Use these guidelines to determine if your basement is a good candidate for a renovation and will deliver adequate return on your investment:

  • Is there enough headroom? A finished floor-to-ceiling height of at least 7.5 feet is required. Include in your calculation 2.5 inches for flooring and ceiling finishing materials. If you own an older home with insufficient floor to ceiling space, you may need to consider additional costs to lower and underpin the foundation to create sufficient headroom.
  • Is your basement wet? You’ll want to address any moisture problems before you begin. In older homes, moisture issues can be severe. In some cases, you’ll need to waterproof the foundation from the outside. Waterproofing can add substantially to the cost as excavation, waterproofing, weeping tile and backfill may be required.
  • Are your windows adequate? The outside bottom edges of all basement windows should be at least six inches above the soil. Consider the size and condition of the windows. Are any large enough for fire escape? Are they operable, damage-free, airtight and energy-efficient? Be sure to calculate the cost of any needed window upgrades when estimating your costs.

Finished basements provide a myriad of possibilities including guest rooms, nanny suites, play rooms and home theatres. Whether you’re looking to increase the value of your home, or enhance your living space, do your research to ensure a successful project.

More information is available at www.royallepage.ca.

Should you sell your home?


Should you sell your homeFor many, you’ll know it’s time, when posed with the question to stay or sell. Specific reasons to sell your home can come quickly, including job changes, divorce, children, health issues and marriage.  But for others, the decision to stay or sell will be one of great deliberation.

Few decisions will have bigger impact on your life than selling your home. Often, the decision requires landing on priorities to ensure you are doing the right thing and you are clear about what you will gain if you chose to sell.  Pondering these three crucial questions to help shape your decision:

What do you value about your current property and what do you find lacking? Make a list of pros and cons considering all features of your home and how it fits with your current lifestyle. If change is needed, see if renovating a viable option.

What are the pros and cons of your current location? Remember why you moved to your neighbourhood in the first place and consider if those reasons are still valid.

How about the financial picture? Are you looking to reduce expenses by downsizing to a smaller, less expensive home? Or, has your financial picture improved since you first purchased and it’s now time to leave this home behind?

Answering these questions will sharpen your perspective and help your decision to stay or sell your home.

If you’d like to find a Royal LePage agent in your neighbourhood, click here.

Make merry with a late-in-the-year home sale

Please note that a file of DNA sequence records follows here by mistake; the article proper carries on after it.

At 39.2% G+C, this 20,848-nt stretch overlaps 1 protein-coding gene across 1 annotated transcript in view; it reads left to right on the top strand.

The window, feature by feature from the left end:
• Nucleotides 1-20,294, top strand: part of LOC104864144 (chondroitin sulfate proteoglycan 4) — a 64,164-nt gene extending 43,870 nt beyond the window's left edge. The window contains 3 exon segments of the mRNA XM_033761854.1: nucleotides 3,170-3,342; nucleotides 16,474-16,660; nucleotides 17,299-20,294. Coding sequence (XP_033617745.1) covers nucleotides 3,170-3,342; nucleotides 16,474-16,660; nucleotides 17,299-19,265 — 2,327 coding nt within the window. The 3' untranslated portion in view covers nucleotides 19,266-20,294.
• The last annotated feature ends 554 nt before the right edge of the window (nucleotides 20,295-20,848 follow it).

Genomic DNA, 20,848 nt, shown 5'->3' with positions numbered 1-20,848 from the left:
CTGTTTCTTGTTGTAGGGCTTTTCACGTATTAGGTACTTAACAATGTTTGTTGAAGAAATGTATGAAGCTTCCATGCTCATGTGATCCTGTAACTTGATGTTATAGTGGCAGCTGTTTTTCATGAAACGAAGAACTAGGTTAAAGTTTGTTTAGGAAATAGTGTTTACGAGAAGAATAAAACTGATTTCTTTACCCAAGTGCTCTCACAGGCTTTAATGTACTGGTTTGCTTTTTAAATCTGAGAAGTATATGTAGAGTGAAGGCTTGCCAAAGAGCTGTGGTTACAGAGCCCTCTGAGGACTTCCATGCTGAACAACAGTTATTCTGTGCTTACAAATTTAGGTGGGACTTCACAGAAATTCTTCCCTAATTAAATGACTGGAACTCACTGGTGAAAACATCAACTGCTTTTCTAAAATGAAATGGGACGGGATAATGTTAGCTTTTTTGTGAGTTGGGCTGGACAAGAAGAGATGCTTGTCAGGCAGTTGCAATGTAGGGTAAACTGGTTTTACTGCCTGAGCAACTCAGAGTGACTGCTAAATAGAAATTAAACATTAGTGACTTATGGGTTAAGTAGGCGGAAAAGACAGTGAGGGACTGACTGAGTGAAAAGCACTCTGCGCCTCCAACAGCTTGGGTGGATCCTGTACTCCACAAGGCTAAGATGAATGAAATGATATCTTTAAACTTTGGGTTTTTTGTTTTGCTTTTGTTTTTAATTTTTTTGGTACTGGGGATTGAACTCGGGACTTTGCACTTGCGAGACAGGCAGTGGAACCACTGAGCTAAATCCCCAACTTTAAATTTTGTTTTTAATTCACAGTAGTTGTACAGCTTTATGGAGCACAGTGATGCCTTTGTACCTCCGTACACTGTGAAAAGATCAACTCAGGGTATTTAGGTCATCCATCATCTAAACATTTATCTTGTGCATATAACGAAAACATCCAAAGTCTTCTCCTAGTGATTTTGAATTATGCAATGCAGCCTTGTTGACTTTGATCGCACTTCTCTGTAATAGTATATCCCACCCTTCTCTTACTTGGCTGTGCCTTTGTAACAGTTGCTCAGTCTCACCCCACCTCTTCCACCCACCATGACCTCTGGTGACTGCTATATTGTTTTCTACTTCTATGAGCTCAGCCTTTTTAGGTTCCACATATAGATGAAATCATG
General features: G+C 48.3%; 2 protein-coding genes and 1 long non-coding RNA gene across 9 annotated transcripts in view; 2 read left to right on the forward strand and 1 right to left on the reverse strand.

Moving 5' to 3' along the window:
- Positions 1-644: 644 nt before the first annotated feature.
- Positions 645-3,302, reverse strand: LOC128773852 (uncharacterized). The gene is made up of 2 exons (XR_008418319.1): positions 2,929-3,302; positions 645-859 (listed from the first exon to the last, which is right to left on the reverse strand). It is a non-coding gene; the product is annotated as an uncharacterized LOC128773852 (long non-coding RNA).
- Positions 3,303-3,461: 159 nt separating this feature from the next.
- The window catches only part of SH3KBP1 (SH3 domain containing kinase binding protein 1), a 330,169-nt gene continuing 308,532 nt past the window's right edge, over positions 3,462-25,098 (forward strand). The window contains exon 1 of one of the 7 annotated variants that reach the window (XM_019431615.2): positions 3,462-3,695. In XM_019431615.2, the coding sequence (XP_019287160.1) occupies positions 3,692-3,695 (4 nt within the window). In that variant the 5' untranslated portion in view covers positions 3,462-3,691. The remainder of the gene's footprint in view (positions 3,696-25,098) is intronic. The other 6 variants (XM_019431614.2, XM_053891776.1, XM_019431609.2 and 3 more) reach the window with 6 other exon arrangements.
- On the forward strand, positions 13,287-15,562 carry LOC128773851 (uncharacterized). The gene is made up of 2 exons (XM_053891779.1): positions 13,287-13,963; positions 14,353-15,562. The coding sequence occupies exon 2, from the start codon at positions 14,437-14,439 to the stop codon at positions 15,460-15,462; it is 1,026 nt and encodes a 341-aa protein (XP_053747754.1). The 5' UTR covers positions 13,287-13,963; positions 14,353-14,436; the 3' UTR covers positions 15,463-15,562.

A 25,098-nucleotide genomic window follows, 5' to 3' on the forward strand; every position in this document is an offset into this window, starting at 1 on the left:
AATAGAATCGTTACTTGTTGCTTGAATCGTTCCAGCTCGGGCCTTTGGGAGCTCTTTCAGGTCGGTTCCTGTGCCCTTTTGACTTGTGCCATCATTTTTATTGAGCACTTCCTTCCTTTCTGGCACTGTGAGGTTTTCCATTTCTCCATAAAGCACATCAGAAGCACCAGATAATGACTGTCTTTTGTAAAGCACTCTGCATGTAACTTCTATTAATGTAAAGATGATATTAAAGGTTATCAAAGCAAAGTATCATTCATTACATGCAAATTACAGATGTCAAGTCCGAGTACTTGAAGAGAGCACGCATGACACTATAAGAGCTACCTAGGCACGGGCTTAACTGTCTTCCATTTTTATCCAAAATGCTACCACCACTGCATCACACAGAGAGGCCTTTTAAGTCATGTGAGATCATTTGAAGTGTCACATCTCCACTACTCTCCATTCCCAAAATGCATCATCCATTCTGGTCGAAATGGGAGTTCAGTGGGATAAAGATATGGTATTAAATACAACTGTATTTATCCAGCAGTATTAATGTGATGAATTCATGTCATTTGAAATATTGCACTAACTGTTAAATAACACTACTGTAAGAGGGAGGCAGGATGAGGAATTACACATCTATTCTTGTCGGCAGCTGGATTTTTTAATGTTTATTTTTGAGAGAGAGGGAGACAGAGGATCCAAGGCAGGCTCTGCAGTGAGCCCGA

You may have fewer people viewing your home during the fall and winter months, but that doesn’t necessarily mean fewer offers. Compared to selling a home in the spring when there are more homes on the market, selling during the final months of the year can often be a successful endeavour.

With careful planning and a few helpful tips you can showcase your home  and find time to enjoy the season too. Here are tips to help you through a late-year sale:

  • Weekends are for showing. Homes show better during the daylight hours, but as the days get shorter, the work week gets in the way for many buyers. However, this can work in your favour if you are selling a home late in the year. Show your home over the weekend during the day and leave it the evenings to enjoy outside social events.
  • Get help with the cleaning. You’ll need to keep your home sparkling clean for showing, so this might be a good time to spend a little extra money on a housekeeper. Alternatively, have the whole family pitch in daily to pick up, wipe clean, dust and vacuum. Many hands make light work.
  • Trim a smaller tree. Opt for a smaller Christmas tree and decorate sparingly to make an impact while not taking over the room. Be sure to store wrapped presents out of sight.
  • Strip out the clutter to make merry. If you’re selling during the holidays, it’s critical to clear out and store away all household clutter and personal items. Once the decks are clear, you can accent with a few tasteful and carefully-placed decorations.
  • Leverage tradition to create a warm, homey atmosphere. Plump pillows in cream and golds and soft earthy coloured throws coupled with red and woodsy greens accents provide seasonal touches that draw directly from nature. This kind of decorating is easy on the eye and attractive to any buyer.

More information on selling your home can be found online at www.royallepage.ca.

Canada’s 2021 home sales have already broken an annual record